Amateur insult comics in the press are alienating working-class voters with condescension and snobbery.
The golden age of television and movies primed modern society for meanness.
It created a nation of Eric Formans; of Chandlers and Regina Georges.
Sit-coms gave America much more than just laugh tracks and canned snark; more than just a satirical incision of modern life. Your mom was right about “Married…With Children,” and “Roseanne.”
No; that was not how families were supposed to treat each other.
Watching fake families and “friends” insult one another for the enjoyment of a television audience, or simulated laugh track, was not a window into polite society so much as a basic handbook of “How Not to Make Friends or Influence Anyone.”
Those characters weren’t funny and lovable; they were rude.
In reality, if a good friend arrives at your gang’s local coffee shop/hang-out spot and asks if everyone likes their shirt, and you answer in front of everyone with a brutal one-liner insult, there will be no studio audience to appreciate your wit; only your friend and their hurt feelings.
Dave Chappelle is right about comedy, at least in the modern sense. Well, he would be.
“Sometimes the funniest thing you can say is the meanest,” the seminal comedian told audiences during one of his recent stand-up specials. “Remember: I don’t say it because it’s mean… I say it because it’s funny.”
Insulting people has become a kind-of comic short-hand in entertainment; the obvious joke.
As a result of this phenomenon, snark is everywhere in our society, pervading every corner, permeating every nook and cranny. Every cartoon baby and their dog is an insult comic these days, eviscerating friend, father and foe alike in an endless quest for that next round of laughter on cue.
The news-media entertainment complex has not been immune.
Perez Hilton and Chrissy Teigan may have trolled themselves into obscurity, but dozens of others have risen to take their place. Hilton and Teigan aren’t so much outcasts as obsolete; there are a million Perez Hiltons now, a million Chrissy Teigans, all competing to see who can out-snark the rest of the Snap Pack.
In the age of social media and personal branding, it isn’t so much about closing a rude joke as it is provoking a big response, good or bad. The earliest insult comics, people like Andrew Dice Clay and Sam Kinison, understood this technique well.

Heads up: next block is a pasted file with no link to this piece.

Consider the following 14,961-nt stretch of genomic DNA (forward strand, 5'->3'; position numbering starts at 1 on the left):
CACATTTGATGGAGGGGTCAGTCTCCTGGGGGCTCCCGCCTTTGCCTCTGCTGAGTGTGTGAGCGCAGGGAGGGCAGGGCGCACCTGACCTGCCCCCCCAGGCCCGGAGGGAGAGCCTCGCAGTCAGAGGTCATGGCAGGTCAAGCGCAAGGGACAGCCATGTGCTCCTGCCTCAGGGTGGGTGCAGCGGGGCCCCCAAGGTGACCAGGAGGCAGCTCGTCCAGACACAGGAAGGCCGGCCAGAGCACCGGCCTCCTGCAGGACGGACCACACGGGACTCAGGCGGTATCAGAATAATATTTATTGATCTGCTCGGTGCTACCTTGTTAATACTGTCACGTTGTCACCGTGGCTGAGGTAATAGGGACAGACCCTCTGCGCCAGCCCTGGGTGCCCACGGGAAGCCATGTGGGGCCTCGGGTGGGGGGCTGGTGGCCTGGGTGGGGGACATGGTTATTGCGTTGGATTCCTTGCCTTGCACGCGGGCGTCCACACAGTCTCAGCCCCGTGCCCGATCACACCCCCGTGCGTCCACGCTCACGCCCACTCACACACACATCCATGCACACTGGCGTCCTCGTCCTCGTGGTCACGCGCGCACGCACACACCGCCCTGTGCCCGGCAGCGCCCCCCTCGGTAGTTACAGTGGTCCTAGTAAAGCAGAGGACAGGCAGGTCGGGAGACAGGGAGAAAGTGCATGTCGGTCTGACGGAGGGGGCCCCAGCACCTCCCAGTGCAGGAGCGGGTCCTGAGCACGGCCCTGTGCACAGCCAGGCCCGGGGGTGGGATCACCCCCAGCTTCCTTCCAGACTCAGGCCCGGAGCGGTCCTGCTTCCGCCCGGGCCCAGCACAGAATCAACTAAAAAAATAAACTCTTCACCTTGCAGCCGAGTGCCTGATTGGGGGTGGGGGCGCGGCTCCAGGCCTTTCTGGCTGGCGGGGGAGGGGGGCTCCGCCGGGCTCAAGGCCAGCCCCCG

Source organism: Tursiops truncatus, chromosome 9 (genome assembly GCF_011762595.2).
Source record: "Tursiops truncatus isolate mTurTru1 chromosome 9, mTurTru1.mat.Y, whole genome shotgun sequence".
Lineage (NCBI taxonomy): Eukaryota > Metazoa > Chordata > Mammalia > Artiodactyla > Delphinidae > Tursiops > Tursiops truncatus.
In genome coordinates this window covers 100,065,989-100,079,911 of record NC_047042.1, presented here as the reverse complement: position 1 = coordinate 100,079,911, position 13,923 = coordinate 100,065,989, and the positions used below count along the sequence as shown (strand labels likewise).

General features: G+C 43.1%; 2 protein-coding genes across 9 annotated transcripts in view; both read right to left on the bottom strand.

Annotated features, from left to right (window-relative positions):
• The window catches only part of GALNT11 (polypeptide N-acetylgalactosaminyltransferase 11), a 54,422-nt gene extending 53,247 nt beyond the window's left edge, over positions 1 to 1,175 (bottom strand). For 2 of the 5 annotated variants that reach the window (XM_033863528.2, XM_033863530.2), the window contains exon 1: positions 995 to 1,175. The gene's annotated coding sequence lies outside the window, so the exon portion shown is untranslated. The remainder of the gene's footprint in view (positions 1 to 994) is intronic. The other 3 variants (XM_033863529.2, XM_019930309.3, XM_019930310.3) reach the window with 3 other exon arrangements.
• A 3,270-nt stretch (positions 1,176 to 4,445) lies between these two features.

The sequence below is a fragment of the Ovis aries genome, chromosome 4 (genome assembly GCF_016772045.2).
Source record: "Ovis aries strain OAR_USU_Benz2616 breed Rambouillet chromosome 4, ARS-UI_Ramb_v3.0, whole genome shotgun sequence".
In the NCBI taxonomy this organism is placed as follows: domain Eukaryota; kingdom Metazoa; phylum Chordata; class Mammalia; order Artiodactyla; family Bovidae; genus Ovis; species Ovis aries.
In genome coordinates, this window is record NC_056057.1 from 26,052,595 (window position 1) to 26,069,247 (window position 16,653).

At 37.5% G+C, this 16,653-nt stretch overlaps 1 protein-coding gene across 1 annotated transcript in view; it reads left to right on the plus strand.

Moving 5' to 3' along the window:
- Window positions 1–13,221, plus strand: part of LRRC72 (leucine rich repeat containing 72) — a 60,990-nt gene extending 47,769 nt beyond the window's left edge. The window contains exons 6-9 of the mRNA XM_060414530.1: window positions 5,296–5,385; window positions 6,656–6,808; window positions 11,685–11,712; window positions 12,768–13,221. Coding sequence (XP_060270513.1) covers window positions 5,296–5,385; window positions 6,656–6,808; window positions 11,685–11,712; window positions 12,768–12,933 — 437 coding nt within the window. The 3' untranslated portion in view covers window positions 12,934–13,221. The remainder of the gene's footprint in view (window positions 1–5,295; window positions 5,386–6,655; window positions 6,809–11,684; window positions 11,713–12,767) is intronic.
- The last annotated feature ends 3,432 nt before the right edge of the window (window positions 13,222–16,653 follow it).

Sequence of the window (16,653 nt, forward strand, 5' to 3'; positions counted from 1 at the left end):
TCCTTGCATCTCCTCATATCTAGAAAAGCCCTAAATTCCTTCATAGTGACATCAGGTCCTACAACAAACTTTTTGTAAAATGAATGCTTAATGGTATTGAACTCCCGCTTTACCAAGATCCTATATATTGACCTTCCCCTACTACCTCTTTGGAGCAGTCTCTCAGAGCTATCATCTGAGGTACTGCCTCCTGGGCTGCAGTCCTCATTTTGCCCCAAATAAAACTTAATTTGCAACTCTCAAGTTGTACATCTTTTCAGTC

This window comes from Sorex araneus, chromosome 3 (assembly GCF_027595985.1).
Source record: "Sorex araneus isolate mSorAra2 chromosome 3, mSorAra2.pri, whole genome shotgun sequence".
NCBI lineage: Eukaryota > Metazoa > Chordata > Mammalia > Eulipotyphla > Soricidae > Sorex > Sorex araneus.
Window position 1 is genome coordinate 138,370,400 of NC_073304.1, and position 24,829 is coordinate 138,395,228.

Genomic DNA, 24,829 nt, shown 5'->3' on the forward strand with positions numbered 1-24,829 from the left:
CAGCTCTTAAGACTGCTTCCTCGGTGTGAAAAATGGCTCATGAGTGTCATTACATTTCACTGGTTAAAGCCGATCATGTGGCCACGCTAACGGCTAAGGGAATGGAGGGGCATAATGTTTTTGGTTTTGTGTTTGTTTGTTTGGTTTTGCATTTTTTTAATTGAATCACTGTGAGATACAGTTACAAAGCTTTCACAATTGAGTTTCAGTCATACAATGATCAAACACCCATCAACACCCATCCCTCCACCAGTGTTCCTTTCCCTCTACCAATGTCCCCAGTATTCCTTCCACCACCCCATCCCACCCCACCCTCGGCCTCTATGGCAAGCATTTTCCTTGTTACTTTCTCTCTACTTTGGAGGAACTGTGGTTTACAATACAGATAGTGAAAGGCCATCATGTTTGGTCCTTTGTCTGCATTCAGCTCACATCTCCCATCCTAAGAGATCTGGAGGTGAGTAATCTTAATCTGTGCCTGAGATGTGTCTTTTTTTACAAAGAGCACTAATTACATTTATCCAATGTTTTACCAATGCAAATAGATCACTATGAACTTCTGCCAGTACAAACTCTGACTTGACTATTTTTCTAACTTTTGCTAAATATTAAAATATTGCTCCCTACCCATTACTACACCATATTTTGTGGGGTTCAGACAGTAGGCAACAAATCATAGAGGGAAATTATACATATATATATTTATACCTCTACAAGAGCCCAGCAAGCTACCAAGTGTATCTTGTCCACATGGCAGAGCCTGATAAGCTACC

They knew, as media personalities and editorialists now know, pushing too far is how you know how far to go.
Applying the insult-comic, sit-com schtick to current events and the news may have seemed like a good idea to media gatekeepers. After all, they have been trying to cash in on/compensate for Donald Trump, and the lack thereof, for the better part of five years now.
What they haven’t realized is how much this trend is contributing to the attrition of working-class voters from the Democratic Party.
One example out of thousands: “DeSantis is ‘Florida Man’ Running Pandemic Response.”
Writers for the Washington Post, with its headquarters located in Washington, D.C. may find the “Florida Man” meme amusing, with its insinuation that all the people who live in Florida are dumb, dangerous hicks who hit people with alligators and other such zany antics.
People who live in Florida, including the large working-class Hispanic and Latino communities voting increasingly Republican, do not find this running joke as amusing.
Is insulting the entire state of Florida and everyone in it really necessary to make the point, as the article makes, that Republican Governor Ron DeSantis is doing a poor job of managing in the state’s coronavirus response?
And Democrats wonder why they are losing the battleground state of Florida. With friends like the Washington Post to insult potential voters, who needs enemies?
Perhaps the Post believes voters who elected a Republican governor deserve to catch a few stray insults. Perhaps a review of the man the Democratic Party chose to run against DeSantis is in order.
Surely the years since Andrew Gillum lost to Ron DeSantis have proven beyond a shadow of a doubt that he wasn’t the strongest possible candidate Florida Democrats could have run.
From the perspective of the working-class, the sort of high-handed, ham-fisted editorializing in which major media outlets are indulging is beyond insulting. It is driving news consumers to abandon legacy media outlets like CNN and MSNBC in droves.
Instead, working-class voters are increasingly turning to everyday, working-class people like Joe Rogan and Russell Brand; both comics, not coincidentally; both liberal-leaning entertainers dipping, successfully, into the pool of news and media consumers who aren’t in on the elite in-jokes.
Because they’ve become the butt of them.
Very few people, of any class, are eager to be insulted; even fewer are prepared to pay for the privilege- or worse…endure advertising.
Whatever points publications like the Washington Post might win from its hard-left subscribers for insulting Florida to insult Ron DeSantis, are lost in terms of working-class voters put off by it.
There are more working-class voters than there are any other kind. Outside a very small, Twitter-active subset of progressives who really just like to egg on a good fist-fight, or barring that, a mud slinging match, no one seems much impressed with this new brand of Rush Limbaughs on the right answered by Rachel Maddows on the left.
Mainstream media outlets need to forget every interpersonal skill they learned watching “M.A.S.H.” or “Saved By the Bell”; insulting people isn’t getting anyone as far as it does in the movies or on television.
Media elites are instead driving working-class voters away from the Democratic Party with a constant stream of needless disdain and contempt.
(contributing writer, Brooke Bell)